How Microsoft can clean up the mess in its home and small business server business

Last week, Microsoft announced its decision to discontinue development of one of the core features of Windows Home Server. In a matter of hours, they destroyed their relationship with a large and loyal customer base. Here's what happened, and how they can recover.
Written by Ed Bott, Senior Contributing Editor

If you want your customers to trust you, don't lie to them.

That sounds like common sense, the kind of stuff you should learn in the first semester of business school, but apparently someone up in Redmond skipped that lecture. And boy, are they paying for it now.

Last week, Microsoft announced its decision to discontinue development of one of the core features of Windows Home Server, a technology called Drive Extender. I won't rehash the details here. You can get an overview in this post from my colleague Mary Jo Foley and get more technical details in this thorough explanation from Peter Bright at Ars Technica.

Instead, I want to talk about how Microsoft delivered the bad news, and how in a matter of hours they destroyed their relationship with a large and loyal customer base.

Update 1-Dec 4:00AM PST: Apparently, Microsoft has also alienated its premier Windows Home Server partner. Alex Kuretz, a former HP employee and Windows Home Server blogger, reports that HP has "discontinued the MediaSmart Server and will not be releasing any more models either on the current version of Windows Home Server or the upcoming Vail platform."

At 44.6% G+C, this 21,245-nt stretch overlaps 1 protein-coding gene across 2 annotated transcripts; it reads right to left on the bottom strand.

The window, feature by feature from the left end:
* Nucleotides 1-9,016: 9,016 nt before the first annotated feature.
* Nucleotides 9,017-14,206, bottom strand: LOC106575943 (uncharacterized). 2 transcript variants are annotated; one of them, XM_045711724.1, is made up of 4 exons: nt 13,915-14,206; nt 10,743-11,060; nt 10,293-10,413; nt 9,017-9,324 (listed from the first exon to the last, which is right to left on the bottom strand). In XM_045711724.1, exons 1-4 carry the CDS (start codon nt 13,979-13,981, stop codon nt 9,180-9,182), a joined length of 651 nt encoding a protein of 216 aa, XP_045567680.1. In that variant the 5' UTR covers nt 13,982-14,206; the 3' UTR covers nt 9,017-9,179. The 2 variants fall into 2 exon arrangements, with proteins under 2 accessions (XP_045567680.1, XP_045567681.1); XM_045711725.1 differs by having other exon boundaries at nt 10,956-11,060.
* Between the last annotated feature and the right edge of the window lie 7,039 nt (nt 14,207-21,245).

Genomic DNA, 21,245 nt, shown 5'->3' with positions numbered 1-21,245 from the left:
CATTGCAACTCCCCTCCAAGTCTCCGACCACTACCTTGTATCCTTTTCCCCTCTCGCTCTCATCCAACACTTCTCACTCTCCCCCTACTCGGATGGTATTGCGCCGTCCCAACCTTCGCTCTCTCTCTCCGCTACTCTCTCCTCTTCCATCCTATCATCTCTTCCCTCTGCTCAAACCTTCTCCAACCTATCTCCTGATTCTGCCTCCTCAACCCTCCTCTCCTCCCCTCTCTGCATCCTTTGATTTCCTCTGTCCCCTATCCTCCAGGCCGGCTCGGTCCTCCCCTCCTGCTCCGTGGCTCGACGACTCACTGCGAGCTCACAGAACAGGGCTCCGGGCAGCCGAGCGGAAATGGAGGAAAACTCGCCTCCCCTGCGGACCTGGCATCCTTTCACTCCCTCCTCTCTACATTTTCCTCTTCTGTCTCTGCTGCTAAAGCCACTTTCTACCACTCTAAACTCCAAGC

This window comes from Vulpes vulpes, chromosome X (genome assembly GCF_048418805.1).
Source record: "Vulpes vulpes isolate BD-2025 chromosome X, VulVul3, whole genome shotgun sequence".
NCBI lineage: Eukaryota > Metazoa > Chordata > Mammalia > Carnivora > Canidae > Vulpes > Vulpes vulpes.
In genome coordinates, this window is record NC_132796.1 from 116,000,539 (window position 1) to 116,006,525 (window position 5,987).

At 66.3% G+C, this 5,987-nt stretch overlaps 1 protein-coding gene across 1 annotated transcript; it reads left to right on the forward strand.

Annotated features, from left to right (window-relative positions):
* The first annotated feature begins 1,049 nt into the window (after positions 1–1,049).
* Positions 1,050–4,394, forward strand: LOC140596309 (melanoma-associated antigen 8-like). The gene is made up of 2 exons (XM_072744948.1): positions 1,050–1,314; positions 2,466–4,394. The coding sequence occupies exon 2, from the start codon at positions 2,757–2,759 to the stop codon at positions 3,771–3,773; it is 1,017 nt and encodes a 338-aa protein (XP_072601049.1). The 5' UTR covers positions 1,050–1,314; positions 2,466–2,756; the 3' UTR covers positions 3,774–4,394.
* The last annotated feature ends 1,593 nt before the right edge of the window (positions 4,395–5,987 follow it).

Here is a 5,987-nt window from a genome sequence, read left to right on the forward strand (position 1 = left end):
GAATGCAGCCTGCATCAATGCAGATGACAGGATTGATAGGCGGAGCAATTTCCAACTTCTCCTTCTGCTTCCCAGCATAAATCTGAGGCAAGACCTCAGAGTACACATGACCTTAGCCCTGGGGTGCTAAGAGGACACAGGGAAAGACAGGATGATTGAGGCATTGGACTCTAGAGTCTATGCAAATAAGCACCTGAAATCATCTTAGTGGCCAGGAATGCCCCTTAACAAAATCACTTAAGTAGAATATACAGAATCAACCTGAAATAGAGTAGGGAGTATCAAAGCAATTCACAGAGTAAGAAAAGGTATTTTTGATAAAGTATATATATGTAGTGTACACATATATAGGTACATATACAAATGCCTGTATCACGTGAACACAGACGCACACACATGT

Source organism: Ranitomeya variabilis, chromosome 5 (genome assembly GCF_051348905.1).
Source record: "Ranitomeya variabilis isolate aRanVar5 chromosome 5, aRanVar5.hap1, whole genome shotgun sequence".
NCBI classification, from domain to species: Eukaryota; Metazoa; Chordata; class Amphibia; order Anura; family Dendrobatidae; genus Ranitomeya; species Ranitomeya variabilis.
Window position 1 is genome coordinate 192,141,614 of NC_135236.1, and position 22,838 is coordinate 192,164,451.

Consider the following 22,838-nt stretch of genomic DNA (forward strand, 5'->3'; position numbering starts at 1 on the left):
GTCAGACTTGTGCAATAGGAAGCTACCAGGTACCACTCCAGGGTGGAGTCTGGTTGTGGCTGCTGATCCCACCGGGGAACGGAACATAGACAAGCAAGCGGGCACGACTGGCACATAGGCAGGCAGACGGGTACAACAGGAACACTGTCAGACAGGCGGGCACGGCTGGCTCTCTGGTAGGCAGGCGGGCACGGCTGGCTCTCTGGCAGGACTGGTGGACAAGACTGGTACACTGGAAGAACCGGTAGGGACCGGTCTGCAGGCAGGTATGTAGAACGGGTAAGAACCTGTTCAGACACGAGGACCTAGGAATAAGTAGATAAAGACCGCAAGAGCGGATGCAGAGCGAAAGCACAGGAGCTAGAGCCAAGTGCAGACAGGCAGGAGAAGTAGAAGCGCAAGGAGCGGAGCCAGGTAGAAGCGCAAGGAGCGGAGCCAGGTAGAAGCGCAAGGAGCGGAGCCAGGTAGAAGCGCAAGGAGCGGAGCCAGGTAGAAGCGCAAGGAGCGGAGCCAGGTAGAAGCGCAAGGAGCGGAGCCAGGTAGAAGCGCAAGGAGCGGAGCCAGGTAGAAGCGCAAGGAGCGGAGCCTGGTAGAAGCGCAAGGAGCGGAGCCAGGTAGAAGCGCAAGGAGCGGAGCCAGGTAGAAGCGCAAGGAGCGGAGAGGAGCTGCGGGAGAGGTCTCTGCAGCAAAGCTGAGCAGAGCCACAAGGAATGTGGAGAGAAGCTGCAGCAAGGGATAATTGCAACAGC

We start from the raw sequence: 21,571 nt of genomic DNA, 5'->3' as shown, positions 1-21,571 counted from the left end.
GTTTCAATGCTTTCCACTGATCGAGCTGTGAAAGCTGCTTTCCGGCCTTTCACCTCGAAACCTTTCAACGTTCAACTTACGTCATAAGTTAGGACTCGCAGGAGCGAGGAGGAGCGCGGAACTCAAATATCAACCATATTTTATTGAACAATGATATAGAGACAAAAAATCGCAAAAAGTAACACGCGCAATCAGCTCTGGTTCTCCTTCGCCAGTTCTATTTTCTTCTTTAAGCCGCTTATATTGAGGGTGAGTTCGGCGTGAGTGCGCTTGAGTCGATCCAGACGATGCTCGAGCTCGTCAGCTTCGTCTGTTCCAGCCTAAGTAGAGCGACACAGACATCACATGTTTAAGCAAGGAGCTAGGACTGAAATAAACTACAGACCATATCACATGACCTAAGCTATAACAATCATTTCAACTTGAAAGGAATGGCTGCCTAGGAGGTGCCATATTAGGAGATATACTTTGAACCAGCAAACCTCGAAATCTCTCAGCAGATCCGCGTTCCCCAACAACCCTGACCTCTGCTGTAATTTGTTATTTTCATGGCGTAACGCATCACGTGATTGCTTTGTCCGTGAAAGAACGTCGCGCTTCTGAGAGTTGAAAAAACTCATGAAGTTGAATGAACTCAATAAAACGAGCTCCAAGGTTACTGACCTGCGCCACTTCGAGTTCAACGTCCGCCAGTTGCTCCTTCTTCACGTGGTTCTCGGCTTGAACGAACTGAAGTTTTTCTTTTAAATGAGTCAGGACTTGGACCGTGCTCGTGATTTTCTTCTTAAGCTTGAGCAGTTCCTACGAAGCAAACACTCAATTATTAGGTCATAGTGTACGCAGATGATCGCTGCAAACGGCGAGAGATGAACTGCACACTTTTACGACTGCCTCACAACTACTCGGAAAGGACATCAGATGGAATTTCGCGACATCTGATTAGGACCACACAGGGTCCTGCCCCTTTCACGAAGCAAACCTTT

The actual announcement from Microsoft came in a blog post by Michael Leworthy, blandly titled "Windows Home Server code name 'Vail' – Update." It's a masterpiece of corporate muddlespeak:

During our current testing period for our Windows Home Server code name “Vail” product, we have received feedback from partners and customers about how they use storage today and how they plan to use it moving forward. Today large hard drives of over 1TB are reasonably priced, and freely available. We are also seeing further expansion of hard drive sizes at a fast rate, where 2Tb drives and more are becoming easy accessible.  Since customers looking to buy Windows Home Server solutons [sic] from OEM's will now have the ability to include larger drives, this will reduce the need for Drive Extender functionality.

When weighing up the future direction of storage in the consumer and SMB market, the team felt the Drive Extender technology was not meeting our customer needs. Therefore, moving forward we have decided to remove the Drive Extender technology from Windows Home Server Code Name “Vail” (and Windows Small Business Server 2011 Essentials and Windows Storage Server 2008 R2 Essentials) which are currently in beta.

As of this writing, that post has some 246 comments, filled with words like stupid, clueless, and incompetent. A follow-up post from Leworthy did absolutely nothing to quell the outrage from the aggrieved Windows Home Server community.

The reason they are outraged is because everyone knows the real reason why this feature was dropped. The Drive Extender architecture had a troubled past involving a particularly nasty data-destroying bug that was finally fixed in late 2008. For the next release of Windows Home Server, someone made the engineering decision to completely redesign the Drive Extender code base. I'll let Peter Bright explain what happened next:

With Vail, Drive Extender was completely rewritten in a manner that should make it both more flexible and more reliable. Instead of using regular NTFS disks, Vail inserts a layer underneath the filesystem. This layer was responsible for distributing blocks of data between disks, replicating them to ensure fault tolerance, and de-duplicating them to make the system more efficient…